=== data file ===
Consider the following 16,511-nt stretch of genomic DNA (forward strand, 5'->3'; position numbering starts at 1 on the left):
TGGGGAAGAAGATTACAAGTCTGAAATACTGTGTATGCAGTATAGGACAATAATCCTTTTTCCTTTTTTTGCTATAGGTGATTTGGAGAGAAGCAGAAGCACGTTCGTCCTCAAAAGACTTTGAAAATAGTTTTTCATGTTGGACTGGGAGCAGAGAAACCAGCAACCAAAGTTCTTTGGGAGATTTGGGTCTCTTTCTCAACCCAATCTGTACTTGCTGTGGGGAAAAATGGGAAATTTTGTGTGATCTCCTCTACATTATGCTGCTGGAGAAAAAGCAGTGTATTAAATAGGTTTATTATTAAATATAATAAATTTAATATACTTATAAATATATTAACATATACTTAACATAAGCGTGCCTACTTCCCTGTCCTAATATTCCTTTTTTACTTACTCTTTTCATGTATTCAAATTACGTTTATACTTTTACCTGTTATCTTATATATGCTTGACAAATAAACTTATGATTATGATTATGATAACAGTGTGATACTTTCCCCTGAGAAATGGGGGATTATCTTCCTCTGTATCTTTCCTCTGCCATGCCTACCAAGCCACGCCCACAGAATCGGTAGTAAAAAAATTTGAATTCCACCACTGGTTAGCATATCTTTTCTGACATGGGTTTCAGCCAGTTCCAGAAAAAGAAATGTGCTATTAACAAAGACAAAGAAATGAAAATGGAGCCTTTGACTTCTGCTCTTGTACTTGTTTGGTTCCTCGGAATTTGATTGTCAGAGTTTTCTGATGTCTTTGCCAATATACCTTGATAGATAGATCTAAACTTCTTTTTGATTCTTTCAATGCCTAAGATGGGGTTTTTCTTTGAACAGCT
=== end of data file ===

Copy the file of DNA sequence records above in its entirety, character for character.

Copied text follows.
Consider the following 16,511-nt stretch of genomic DNA (forward strand, 5'->3'; position numbering starts at 1 on the left):
TGGGGAAGAAGATTACAAGTCTGAAATACTGTGTATGCAGTATAGGACAATAATCCTTTTTCCTTTTTTTGCTATAGGTGATTTGGAGAGAAGCAGAAGCACGTTCGTCCTCAAAAGACTTTGAAAATAGTTTTTCATGTTGGACTGGGAGCAGAGAAACCAGCAACCAAAGTTCTTTGGGAGATTTGGGTCTCTTTCTCAACCCAATCTGTACTTGCTGTGGGGAAAAATGGGAAATTTTGTGTGATCTCCTCTACATTATGCTGCTGGAGAAAAAGCAGTGTATTAAATAGGTTTATTATTAAATATAATAAATTTAATATACTTATAAATATATTAACATATACTTAACATAAGCGTGCCTACTTCCCTGTCCTAATATTCCTTTTTTACTTACTCTTTTCATGTATTCAAATTACGTTTATACTTTTACCTGTTATCTTATATATGCTTGACAAATAAACTTATGATTATGATTATGATAACAGTGTGATACTTTCCCCTGAGAAATGGGGGATTATCTTCCTCTGTATCTTTCCTCTGCCATGCCTACCAAGCCACGCCCACAGAATCGGTAGTAAAAAAATTTGAATTCCACCACTGGTTAGCATATCTTTTCTGACATGGGTTTCAGCCAGTTCCAGAAAAAGAAATGTGCTATTAACAAAGACAAAGAAATGAAAATGGAGCCTTTGACTTCTGCTCTTGTACTTGTTTGGTTCCTCGGAATTTGATTGTCAGAGTTTTCTGATGTCTTTGCCAATATACCTTGATAGATAGATCTAAACTTCTTTTTGATTCTTTCAATGCCTAAGATGGGGTTTTTCTTTGAACAGCT